A 24-year-old Texas man died after an e-cigarette exploded in his mouth and tore open a carotid artery causing a stroke, medical examiners confirmed.
William Brown of Fort Worth, Texas died on Jan. 29. The Tarrant County Medical Examiner lists his cause of death as a “cerebral infarction and herniation” after debris from the exploding vape pen dissected his left carotid artery, according to records obtained by TIME.
The incident occurred in the parking lot of a local vape shop on January 27. Shop managers told CBS DFW that Brown did not purchase anything, but was seeking help on how to use a Mechanical Mod vape pen. The manager said he called an ambulance when he saw Brown having trouble in the parking lot.
Brown was taken to a local hospital where he was placed in a medically induced coma. His family told the local TV station that doctors at JPS Patient Care Pavilion knew he had a piece of e-cigarette lodged in his throat but never operated on him.
Brown was declared dead two days later, the Medical Examiner’s office said.
Brown’s grandmother believes doctors should have acted more quickly.
“That went across his lip, apparently somehow, and cut his lip,” Alice Brown, who said she raised her grandson, told CBS. “That three-piece thing went into his throat and stayed there, and that’s what (doctors) should have taken out as soon as they got to the hospital, and they decided to wait until Monday or Tuesday.”
In a statement, JPS Health Network expresses its condolences, but said it could not comment on Brown’s death. “We hold ourselves to the highest standards in providing high-quality healthcare and will take family concerns seriously as we review all that transpired.”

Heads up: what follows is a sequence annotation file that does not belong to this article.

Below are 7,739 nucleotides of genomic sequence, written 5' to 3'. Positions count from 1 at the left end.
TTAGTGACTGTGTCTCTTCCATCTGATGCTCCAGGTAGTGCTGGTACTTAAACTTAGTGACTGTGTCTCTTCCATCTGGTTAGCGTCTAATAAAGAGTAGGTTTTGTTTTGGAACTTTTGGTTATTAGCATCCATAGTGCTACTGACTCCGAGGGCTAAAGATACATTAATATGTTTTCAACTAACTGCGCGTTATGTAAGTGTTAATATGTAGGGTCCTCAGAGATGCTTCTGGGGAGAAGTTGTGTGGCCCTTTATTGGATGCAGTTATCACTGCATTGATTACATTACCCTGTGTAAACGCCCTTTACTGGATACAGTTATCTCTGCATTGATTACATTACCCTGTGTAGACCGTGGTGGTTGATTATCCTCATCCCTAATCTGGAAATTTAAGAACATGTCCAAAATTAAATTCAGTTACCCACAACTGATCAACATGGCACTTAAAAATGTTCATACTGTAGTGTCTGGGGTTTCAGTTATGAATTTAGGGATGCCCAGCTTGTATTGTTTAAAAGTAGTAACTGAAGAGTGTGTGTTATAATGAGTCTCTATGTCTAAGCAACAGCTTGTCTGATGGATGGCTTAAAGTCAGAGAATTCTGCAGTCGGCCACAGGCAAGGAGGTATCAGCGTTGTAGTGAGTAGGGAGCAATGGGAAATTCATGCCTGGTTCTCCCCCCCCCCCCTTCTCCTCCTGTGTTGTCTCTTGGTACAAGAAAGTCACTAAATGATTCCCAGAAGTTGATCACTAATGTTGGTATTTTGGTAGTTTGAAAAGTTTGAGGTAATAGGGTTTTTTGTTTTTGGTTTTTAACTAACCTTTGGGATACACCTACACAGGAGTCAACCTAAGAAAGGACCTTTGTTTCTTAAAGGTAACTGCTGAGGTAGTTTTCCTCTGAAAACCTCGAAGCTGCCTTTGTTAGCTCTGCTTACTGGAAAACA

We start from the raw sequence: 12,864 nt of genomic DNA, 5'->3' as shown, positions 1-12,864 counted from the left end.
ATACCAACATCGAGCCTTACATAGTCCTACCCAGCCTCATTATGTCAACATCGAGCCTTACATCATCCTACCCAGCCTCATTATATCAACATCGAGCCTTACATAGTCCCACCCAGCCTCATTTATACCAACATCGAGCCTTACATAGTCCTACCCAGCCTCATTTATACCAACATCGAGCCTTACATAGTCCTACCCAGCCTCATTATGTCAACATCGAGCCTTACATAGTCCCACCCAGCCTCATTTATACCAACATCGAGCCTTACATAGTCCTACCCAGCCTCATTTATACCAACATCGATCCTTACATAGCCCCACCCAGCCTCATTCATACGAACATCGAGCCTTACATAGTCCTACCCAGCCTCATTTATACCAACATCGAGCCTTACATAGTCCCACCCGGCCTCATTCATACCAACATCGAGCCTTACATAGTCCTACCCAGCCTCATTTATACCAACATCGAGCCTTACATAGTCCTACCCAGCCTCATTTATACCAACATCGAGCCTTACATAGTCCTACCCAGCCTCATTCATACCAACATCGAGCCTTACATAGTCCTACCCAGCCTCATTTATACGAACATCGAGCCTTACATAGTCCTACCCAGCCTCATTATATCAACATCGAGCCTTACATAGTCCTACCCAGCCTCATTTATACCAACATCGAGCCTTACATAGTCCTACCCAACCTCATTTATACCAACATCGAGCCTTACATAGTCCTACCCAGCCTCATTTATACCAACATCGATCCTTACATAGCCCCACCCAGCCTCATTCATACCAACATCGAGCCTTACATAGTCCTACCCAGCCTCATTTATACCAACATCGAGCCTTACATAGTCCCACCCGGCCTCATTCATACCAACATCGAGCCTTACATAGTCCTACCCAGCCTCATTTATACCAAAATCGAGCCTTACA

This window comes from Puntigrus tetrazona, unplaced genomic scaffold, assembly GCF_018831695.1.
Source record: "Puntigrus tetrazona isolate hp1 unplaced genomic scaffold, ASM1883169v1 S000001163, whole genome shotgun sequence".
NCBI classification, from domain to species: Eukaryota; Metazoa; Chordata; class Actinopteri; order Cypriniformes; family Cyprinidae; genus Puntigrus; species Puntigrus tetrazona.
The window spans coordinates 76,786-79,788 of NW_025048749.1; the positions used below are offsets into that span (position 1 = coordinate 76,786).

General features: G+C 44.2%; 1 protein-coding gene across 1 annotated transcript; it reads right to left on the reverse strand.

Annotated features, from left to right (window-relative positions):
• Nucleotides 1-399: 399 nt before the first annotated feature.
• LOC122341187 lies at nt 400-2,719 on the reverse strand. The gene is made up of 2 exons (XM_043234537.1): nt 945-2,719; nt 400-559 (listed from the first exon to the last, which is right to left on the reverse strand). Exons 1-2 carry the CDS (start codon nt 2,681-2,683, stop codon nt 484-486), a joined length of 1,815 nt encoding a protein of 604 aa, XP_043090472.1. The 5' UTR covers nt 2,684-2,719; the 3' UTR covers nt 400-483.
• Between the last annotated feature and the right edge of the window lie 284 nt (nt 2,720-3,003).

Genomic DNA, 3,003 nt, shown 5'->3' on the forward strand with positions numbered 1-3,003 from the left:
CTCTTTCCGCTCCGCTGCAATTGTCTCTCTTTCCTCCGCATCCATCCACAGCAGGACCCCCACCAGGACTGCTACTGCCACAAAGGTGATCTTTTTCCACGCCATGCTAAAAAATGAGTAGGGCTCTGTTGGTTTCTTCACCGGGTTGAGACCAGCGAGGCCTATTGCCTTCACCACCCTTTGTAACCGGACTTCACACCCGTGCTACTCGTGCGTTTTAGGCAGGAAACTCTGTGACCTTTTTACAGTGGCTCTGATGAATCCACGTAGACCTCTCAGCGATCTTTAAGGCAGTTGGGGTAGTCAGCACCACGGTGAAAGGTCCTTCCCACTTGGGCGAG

She told CBS DFW that Tarrant County investigators said the cause of the malfunction was a faulty battery.
Brown is mourning the loss of her grandson, who was set to turn 25 in three weeks.
“It just hurts so bad,” she said. “Now he’ll never see that birthday. It’s a waste of the things he could have accomplished.”
Electronic cigarettes, or vape pens, are battery-operated devices that heat a liquid to generate vapor — which may contain nicotine — that users can inhale. According to the Centers for Disease Control and Prevention, defective e-cigarette batteries have caused fires and explosions. The CDC has reported that most explosions occur when the e-cigarette batteries are being charged.
According to the Food and Drug Administration, between January 2009 and December 31, 2016, there were 195 separate incidents of explosion and fire involving an electronic cigarette. The FDA said the incidents resulted in 133 acute injuries, 29% of them severe.
In May of last year, a 38-year-old Florida man died from a “projectile wound” caused by an exploding e-cigarette.
- Meet TIME’s Newest Class of Next Generation Leaders
- After Visiting Both Ends of the Earth, I Realized How Much Trouble We’re In
- Google Is Making It Easier to Remove Personal Info From Search
- Oil Companies Posted Huge Profits. Here’s Where The Cash Will Go (Hint: Not Climate)
- Column: We Asked Hundreds of Americans About Abortion. Their Feelings Were Complicated
- A Short History of the Rise, Fall, and Rise Again of the Marcos Family
- Long-Lasting Birth Control Is Already Hard to Get. Advocates Worry It May Only Get Worse
- Who Should Be on the 2022 TIME100? Vote Now